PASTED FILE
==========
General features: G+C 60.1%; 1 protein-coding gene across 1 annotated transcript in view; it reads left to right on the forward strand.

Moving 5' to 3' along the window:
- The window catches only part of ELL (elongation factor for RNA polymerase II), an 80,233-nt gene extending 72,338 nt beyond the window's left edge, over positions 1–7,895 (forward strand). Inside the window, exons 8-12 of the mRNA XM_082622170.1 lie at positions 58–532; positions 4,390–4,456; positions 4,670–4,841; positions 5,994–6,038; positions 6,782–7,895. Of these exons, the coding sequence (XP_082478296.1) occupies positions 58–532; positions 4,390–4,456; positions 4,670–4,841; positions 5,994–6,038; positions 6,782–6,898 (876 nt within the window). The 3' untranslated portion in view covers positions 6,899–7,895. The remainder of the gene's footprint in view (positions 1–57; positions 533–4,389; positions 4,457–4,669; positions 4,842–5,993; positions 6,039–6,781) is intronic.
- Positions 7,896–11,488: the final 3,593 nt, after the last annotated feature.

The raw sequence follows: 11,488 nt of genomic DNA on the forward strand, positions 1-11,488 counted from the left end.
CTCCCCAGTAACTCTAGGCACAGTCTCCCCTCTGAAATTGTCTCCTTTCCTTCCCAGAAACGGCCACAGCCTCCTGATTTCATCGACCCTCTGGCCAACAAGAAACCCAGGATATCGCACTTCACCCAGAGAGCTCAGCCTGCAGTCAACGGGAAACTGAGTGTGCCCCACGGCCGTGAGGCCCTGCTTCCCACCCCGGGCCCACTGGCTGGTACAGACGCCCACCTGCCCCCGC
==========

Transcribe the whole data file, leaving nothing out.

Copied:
General features: G+C 60.1%; 1 protein-coding gene across 1 annotated transcript in view; it reads left to right on the forward strand.

Moving 5' to 3' along the window:
- The window catches only part of ELL (elongation factor for RNA polymerase II), an 80,233-nt gene extending 72,338 nt beyond the window's left edge, over positions 1–7,895 (forward strand). Inside the window, exons 8-12 of the mRNA XM_082622170.1 lie at positions 58–532; positions 4,390–4,456; positions 4,670–4,841; positions 5,994–6,038; positions 6,782–7,895. Of these exons, the coding sequence (XP_082478296.1) occupies positions 58–532; positions 4,390–4,456; positions 4,670–4,841; positions 5,994–6,038; positions 6,782–6,898 (876 nt within the window). The 3' untranslated portion in view covers positions 6,899–7,895. The remainder of the gene's footprint in view (positions 1–57; positions 533–4,389; positions 4,457–4,669; positions 4,842–5,993; positions 6,039–6,781) is intronic.
- Positions 7,896–11,488: the final 3,593 nt, after the last annotated feature.

The raw sequence follows: 11,488 nt of genomic DNA on the forward strand, positions 1-11,488 counted from the left end.
CTCCCCAGTAACTCTAGGCACAGTCTCCCCTCTGAAATTGTCTCCTTTCCTTCCCAGAAACGGCCACAGCCTCCTGATTTCATCGACCCTCTGGCCAACAAGAAACCCAGGATATCGCACTTCACCCAGAGAGCTCAGCCTGCAGTCAACGGGAAACTGAGTGTGCCCCACGGCCGTGAGGCCCTGCTTCCCACCCCGGGCCCACTGGCTGGTACAGACGCCCACCTGCCCCCGC